Author: Gaye T Lansdell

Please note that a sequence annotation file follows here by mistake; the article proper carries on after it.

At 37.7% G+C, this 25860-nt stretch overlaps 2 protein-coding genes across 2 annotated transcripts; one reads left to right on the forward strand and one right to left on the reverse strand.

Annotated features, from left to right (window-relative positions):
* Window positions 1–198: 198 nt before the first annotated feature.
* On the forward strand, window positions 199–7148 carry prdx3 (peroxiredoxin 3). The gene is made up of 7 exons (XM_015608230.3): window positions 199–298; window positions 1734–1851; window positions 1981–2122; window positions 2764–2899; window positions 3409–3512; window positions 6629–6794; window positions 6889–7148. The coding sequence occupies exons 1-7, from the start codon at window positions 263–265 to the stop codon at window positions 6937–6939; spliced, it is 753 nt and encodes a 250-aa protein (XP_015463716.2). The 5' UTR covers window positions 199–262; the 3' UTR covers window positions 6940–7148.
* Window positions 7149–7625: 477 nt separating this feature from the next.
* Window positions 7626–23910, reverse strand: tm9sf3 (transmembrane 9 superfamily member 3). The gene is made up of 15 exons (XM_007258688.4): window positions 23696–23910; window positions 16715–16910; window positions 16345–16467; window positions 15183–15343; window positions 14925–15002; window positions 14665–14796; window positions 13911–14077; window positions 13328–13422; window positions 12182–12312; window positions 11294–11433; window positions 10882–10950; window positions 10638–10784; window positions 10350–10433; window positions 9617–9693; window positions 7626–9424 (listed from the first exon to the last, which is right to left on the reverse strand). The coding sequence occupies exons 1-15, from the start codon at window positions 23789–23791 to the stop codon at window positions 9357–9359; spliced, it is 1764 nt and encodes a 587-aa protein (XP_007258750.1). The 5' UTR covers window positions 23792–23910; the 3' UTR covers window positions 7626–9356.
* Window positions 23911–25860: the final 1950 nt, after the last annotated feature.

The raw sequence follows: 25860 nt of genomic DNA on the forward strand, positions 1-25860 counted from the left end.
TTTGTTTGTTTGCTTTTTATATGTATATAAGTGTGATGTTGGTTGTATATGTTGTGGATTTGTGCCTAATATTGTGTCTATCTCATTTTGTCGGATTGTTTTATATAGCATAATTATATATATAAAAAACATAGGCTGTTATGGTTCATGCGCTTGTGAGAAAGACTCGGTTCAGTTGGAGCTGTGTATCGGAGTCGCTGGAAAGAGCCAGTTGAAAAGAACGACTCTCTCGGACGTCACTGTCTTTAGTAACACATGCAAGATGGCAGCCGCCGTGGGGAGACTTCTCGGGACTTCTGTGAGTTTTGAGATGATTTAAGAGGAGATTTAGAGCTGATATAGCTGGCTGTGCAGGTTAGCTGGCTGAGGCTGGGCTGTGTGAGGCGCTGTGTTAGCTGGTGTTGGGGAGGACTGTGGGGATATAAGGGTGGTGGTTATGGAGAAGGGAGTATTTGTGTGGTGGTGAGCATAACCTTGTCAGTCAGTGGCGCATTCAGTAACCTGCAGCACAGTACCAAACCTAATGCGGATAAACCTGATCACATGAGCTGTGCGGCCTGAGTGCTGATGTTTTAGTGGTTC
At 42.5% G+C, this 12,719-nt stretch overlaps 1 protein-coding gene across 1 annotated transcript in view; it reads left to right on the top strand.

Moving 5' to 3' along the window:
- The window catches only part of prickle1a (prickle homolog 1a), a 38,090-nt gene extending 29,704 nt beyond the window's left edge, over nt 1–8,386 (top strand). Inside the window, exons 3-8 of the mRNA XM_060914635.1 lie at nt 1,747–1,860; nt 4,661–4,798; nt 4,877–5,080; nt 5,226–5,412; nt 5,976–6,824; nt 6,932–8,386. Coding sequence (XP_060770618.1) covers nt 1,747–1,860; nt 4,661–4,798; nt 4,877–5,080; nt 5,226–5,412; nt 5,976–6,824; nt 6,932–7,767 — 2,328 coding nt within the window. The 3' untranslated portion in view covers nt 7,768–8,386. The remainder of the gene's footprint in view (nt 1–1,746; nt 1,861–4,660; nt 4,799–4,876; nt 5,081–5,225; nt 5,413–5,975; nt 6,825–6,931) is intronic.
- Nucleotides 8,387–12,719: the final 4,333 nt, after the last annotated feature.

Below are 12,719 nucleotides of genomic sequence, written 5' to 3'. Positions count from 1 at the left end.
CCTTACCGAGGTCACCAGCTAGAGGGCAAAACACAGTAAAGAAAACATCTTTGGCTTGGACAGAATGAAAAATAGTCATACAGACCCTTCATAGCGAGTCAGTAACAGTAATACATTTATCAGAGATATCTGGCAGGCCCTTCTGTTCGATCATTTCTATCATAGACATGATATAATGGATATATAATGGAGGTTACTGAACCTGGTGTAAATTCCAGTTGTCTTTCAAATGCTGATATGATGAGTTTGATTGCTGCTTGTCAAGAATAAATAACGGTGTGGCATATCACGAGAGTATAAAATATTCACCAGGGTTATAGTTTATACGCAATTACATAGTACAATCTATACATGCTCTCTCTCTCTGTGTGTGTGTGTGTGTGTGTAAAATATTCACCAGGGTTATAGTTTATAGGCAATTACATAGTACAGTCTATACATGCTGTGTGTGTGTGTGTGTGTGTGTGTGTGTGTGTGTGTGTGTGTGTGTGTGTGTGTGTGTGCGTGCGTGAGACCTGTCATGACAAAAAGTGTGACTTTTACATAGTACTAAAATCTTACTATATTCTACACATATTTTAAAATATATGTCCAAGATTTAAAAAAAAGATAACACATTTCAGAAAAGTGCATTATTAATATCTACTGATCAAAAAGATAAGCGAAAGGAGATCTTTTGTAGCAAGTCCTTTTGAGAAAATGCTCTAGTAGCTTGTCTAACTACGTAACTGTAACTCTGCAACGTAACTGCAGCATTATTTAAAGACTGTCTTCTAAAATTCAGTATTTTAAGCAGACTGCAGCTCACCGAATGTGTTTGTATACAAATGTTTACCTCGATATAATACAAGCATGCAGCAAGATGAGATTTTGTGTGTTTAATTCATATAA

This thought-provoking book highlights the increasing recognition of the prevalence of neurodisability within criminal justice systems, discussing conditions including intellectual, cognitive and behavioural impairments, fetal alcohol spectrum disorders and traumatic and acquired brain injury. International scholars and practitioners demonstrate the extent and complexity of the neurodisability experience and present practical solutions for criminal justice reform. Examining the growing body of evidence which illustrates the significant over-representation of neurodisability amongst prison and juvenile justice populations, this critical book explores the challenges faced by people with a neurodisability who come into contact with the justice system. These challenges include: difficulty understanding interactions with police, navigating court processes, comprehending sentencing orders, and coping with prison and post-release life, which can lead to repeat victimisation and criminalisation. Overall, this book establishes that justice systems are often unable to meet the specific needs of people with a neurodisability and that there is a significant lack of appropriate support within the community aimed at prevention and diversion. Providing broad interdisciplinary insights, this timely book will prove a vital resource for scholars and students of criminal law, law and society, criminology, neuroscience and social work. It will also be of value to legal, law enforcement, prison employees and welfare professionals engaged with individuals with a neurodisability.